- Honorary Dutch Consul Jan Zwartendijk with his son Robert in Kovno.
Jan Zwartendijk (1896-1976) arrived in Kovno in 1938 as the Dutch representative of Philips Electric in Lithuania. Soon after the fall of Holland to Hitler's forces on 10 May 1940, however, Zwartendijk was named the honorary Dutch consul by ambassador LPJ de Decker in Riga, Latvia, who sacked the official consul for having pro-Nazi sentiments. This change came at roughly the same time as the Soviet occupation of Lithuania in June 1940. Zwartendijk was then approached in the third week of July 1940 by Nathan Gutwirth, a Dutch national and young yeshiva student in Tels, Lithuania, who he had come to know through their common interest in soccer. Gutwirth requested a transit visa to Curacao, which Zwartendijk was denied permission to give. Zwartendijk then appealed to de Decker for help and the ambassador sent him a document stating that no visa was necessary for travel to Curacao, and that landing was permitted solely at the discretion of the island's governor. De Decker suggested that Zwartendijk simply strike out the part about the governor's authority and write into Gutwirth's passport an official statement that he was travelling to Curacao. Zwartendijk followed this course and within hours Gutwirth had spread word about the 'pseudo visas' among the thousands of Polish-Jewish refugees in Kovno, who subsequently flooded Zwartendijk's office seeking 'Curacao visas'. These 'visas' were then used by refugees to procure Japanese transit visas from Sugihara through the USSR. It is estimated that by the time the Dutch consulate was closed at the beginning of August 1940, Zwartendijk had written between 1200 and 1400 life saving 'visas'.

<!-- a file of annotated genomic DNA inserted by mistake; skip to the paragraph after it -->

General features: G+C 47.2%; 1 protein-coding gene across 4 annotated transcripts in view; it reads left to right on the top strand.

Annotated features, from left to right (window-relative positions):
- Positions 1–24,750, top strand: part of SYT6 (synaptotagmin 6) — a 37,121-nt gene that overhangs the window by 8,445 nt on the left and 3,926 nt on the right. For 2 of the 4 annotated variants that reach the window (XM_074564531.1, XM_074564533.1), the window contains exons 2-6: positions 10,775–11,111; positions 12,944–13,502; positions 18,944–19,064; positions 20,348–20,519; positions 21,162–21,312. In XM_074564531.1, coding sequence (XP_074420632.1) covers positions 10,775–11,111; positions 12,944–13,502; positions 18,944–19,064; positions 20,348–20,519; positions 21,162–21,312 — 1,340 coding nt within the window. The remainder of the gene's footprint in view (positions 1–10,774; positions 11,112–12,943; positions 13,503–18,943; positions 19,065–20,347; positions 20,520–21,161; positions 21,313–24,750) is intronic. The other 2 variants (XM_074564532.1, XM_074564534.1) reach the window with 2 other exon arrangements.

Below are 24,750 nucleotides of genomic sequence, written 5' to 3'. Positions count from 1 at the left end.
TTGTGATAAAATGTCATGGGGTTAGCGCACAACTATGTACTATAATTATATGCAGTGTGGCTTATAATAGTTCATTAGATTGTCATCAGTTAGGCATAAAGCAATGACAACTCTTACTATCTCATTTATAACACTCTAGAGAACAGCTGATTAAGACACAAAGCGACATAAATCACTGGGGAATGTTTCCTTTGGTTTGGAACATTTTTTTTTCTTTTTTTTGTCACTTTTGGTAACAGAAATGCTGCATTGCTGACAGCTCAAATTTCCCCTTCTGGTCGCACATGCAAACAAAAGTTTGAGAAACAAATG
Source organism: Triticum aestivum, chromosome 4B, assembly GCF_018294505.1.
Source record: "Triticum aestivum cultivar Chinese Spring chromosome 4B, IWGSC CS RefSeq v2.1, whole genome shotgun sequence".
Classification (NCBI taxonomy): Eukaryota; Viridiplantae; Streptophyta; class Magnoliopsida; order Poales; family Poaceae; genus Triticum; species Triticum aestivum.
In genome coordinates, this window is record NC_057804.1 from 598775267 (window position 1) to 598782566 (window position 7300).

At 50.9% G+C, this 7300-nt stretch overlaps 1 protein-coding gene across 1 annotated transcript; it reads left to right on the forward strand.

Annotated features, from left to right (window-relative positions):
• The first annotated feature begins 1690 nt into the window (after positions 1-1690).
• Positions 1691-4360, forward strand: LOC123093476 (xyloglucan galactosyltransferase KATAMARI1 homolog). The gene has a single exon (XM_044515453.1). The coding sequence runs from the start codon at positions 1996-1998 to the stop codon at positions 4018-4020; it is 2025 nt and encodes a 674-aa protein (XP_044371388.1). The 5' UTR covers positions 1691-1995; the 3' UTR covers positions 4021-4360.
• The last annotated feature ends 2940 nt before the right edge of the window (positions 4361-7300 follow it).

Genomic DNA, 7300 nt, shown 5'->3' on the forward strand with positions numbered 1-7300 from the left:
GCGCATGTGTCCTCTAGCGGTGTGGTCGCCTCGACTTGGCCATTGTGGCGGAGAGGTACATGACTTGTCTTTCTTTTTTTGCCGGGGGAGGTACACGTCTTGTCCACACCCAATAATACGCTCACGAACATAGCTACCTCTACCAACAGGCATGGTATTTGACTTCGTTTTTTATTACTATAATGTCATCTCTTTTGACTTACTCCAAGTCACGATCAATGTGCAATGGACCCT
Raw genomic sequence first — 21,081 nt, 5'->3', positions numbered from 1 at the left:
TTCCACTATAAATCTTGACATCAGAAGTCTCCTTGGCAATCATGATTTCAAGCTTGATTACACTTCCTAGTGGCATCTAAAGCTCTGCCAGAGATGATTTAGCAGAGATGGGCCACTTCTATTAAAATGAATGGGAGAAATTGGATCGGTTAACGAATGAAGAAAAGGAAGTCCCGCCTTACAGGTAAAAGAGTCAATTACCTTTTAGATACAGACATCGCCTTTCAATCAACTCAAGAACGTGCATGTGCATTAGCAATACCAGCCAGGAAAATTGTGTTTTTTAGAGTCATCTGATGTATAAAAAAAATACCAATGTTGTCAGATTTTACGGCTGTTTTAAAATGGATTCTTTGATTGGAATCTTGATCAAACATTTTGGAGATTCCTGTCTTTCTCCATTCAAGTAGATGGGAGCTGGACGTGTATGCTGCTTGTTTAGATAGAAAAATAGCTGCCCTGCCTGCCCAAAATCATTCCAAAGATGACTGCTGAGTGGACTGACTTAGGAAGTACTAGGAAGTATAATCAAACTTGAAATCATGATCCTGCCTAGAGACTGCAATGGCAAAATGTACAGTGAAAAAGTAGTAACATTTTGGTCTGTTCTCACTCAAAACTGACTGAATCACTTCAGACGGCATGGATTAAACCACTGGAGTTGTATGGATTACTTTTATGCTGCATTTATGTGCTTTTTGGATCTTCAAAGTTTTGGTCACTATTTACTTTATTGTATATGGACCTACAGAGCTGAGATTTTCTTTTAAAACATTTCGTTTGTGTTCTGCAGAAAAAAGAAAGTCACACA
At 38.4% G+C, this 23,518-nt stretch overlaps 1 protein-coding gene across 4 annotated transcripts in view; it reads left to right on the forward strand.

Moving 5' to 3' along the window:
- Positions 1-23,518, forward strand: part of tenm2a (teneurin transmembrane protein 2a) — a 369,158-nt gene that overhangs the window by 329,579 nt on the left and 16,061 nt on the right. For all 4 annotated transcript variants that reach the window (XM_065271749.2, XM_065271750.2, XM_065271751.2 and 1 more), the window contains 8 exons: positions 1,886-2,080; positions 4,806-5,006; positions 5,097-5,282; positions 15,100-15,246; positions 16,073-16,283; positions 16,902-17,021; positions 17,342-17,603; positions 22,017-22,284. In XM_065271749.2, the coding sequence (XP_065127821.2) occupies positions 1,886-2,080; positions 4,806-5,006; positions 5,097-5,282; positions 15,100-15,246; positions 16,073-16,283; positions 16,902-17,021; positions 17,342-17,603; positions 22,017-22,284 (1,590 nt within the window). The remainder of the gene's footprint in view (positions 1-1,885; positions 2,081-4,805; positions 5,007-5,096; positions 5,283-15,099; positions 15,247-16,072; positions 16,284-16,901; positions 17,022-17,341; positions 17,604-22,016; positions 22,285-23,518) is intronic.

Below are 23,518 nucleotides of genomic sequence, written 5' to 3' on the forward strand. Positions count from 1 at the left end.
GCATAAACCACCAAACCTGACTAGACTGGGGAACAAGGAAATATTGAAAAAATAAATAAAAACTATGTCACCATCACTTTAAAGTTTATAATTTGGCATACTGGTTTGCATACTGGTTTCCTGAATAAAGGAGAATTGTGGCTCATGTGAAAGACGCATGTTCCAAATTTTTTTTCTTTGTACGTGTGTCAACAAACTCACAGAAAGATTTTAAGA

- Kaunas, Lithuania
- Variant Locale
- Photo Credit
- United States Holocaust Memorial Museum, courtesy of Dr. Jan Zwartendyk